News / USA

Arizonans React to Court Ruling as Limited Immigration Law Takes Effect

Multimedia

Residents of the Western U.S. state of Arizona reacted Thursday to a federal judge's ruling  that blocked key parts of a controversial state immigration law. 

Judge Bolton temporarily blocked some of the broad powers that the law would have given local police in immigration enforcement, which under the US constitution is a federal responsibility.  The blocked measures would have allowed police to demand proof of legal residence from those stopped or arrested, when there was reasonable suspicion that they are in the country illegally.  

Arizona governor Jan Brewer has appealed the ruling, saying the U.S. government has not been doing its job.

The law's opponents celebrated in Phoenix and in the border town of Nogales.

At Nogales police headquarters, Captain Heriberto Zuniga sorted out the parts of the law that are blocked and those that remain in effect.   He says that not a lot will change because his department has always cooperated with the Border Patrol in reporting those who have apparently crossed the border illegally.

"We will literally have a Border Patrol vehicle at our traffic stop or at our location where we came in contact with these individuals within three to eight minutes," he said.

This border town is ground zero for illegal immigration, and Nogales senior officer Mario Morales says the hills are filled with human smugglers and drug traffickers.   He points to a road at the end of town. "This roadway leads right into the mountains south of here," he states. "Everything south of here leads into Mexico."



He says the road and surrounding canyons are used by those with smuggling contraband or people.

Without evidence of a crime, he has limited ability to hold anyone he suspects of entering the country illegally.

"They say, I'm walking away, and it's happened to me, they walk away," Moralas recalls, "I cannot legally detain them.  Now, if they've violated any kind of Arizona law, any kind of Arizona statute, committed any crime, then by law I can detain them."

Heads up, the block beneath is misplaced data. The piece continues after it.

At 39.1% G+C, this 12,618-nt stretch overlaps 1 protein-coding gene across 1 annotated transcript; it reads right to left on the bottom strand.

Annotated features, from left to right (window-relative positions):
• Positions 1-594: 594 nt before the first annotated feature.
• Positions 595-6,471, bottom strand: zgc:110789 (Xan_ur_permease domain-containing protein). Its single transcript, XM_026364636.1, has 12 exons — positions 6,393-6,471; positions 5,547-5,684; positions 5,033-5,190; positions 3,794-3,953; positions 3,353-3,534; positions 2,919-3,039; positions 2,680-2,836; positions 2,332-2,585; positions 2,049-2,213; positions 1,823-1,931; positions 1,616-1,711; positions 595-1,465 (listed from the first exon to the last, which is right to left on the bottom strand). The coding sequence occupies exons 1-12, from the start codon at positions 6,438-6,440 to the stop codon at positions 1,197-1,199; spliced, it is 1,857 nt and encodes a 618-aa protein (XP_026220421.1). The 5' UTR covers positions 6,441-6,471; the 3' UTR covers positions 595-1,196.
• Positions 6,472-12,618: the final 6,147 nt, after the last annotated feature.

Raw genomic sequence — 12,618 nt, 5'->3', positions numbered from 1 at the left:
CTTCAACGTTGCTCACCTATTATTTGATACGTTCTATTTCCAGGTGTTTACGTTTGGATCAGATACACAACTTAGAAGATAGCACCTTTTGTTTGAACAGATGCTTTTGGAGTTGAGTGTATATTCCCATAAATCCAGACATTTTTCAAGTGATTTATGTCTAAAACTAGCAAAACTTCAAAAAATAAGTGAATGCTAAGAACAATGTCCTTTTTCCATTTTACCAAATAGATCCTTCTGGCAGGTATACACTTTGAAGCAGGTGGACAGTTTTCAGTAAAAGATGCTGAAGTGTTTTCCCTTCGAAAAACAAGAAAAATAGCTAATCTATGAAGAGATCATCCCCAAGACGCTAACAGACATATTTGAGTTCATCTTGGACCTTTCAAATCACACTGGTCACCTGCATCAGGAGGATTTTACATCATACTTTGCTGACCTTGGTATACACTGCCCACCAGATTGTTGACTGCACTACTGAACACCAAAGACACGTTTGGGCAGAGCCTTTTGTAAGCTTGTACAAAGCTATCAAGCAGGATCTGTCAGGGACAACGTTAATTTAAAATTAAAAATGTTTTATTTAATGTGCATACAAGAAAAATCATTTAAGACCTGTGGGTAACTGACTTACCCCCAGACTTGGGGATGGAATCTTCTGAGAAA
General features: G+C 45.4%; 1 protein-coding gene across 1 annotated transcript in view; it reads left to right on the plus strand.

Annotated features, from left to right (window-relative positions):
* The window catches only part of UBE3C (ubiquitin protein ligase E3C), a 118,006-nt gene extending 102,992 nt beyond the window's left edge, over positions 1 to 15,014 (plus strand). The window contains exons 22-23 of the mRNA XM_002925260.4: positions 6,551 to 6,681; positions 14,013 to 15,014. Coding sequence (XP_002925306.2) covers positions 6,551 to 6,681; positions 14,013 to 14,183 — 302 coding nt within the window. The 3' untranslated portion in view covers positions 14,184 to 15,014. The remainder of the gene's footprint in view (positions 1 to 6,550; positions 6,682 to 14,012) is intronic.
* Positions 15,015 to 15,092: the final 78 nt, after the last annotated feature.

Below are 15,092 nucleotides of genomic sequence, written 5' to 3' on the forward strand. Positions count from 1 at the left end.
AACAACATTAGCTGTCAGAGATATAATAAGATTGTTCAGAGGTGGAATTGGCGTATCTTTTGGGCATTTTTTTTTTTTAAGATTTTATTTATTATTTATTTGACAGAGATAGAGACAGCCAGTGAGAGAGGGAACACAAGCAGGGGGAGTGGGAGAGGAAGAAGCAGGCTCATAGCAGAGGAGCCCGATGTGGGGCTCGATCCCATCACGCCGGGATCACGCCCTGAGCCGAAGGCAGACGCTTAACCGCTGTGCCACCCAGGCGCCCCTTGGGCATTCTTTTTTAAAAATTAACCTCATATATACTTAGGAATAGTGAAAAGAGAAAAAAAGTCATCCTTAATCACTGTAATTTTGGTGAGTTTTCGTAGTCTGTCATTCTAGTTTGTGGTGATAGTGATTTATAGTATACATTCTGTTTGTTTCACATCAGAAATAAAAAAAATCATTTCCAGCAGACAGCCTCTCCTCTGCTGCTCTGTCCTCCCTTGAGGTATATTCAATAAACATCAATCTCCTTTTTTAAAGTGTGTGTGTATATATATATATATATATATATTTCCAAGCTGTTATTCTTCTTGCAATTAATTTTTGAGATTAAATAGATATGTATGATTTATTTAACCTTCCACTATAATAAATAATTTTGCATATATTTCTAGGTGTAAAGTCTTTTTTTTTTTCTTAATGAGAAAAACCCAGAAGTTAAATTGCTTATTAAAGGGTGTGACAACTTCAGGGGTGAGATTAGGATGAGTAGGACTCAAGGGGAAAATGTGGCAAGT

Opponents of the disputed Arizona law say that immigration enforcement should rest with federal officials.  Others says stronger measures are needed to stop illegal migrants.

Legal analyst Erwin Chemerinsky of the University of California, Irvine, law school says the Arizona case is far from finished. "No matter what the federal court of appeals argues," he says, "whoever loses there is going to seek United States Supreme Court review."

In Nogales, Mexican immigrant Arturo Cuauatcomc says it is time for Arizonans to leave the divisive law behind and come together.  "Together we could make Arizona the best state.  Together, no separation.  So just think about that," he states.

In Washington, congressional Democrats, including Representative Nydia Velazquez (Democrat, New York), urged other states to leave immigration to federal officials.

But others complain that Washington has left local officials to sort out the problem.

The courts will decide the fate of the Arizona statute, including its blocked provisions, and here along the border, police say they will do what they can under existing law to help the federal government do its job.

You May Like

Multimedia Social Media Documenting, Not Driving, Hong Kong Protests

Unlike in Arab Spring uprisings, pro-democracy protesters in Hong Kong aren't relying on Twitter and Facebook to organize, but social media still plays a role More

Analysis: Occupy Central Not Exactly Hong Kong’s Tiananmen

VOA's former Hong Kong, Beijing correspondent compares and contrasts 1989 Tiananmen Square protest with what is now happening in Hong Kong More

Bambari Hospital a Lone Place of Help in Violence-Plagued CAR

Only establishment still functioning in CAR's second city is main hospital More

This forum has been closed.
Comments
     
There are no comments in this forum. Be first and add one

Featured Videos

Your JavaScript is turned off or you have an old version of Adobe's Flash Player. Get the latest Flash player.
The Legacy of Jimmy Carter: The Preacher from Plainsi
X
October 01, 2014 10:45 AM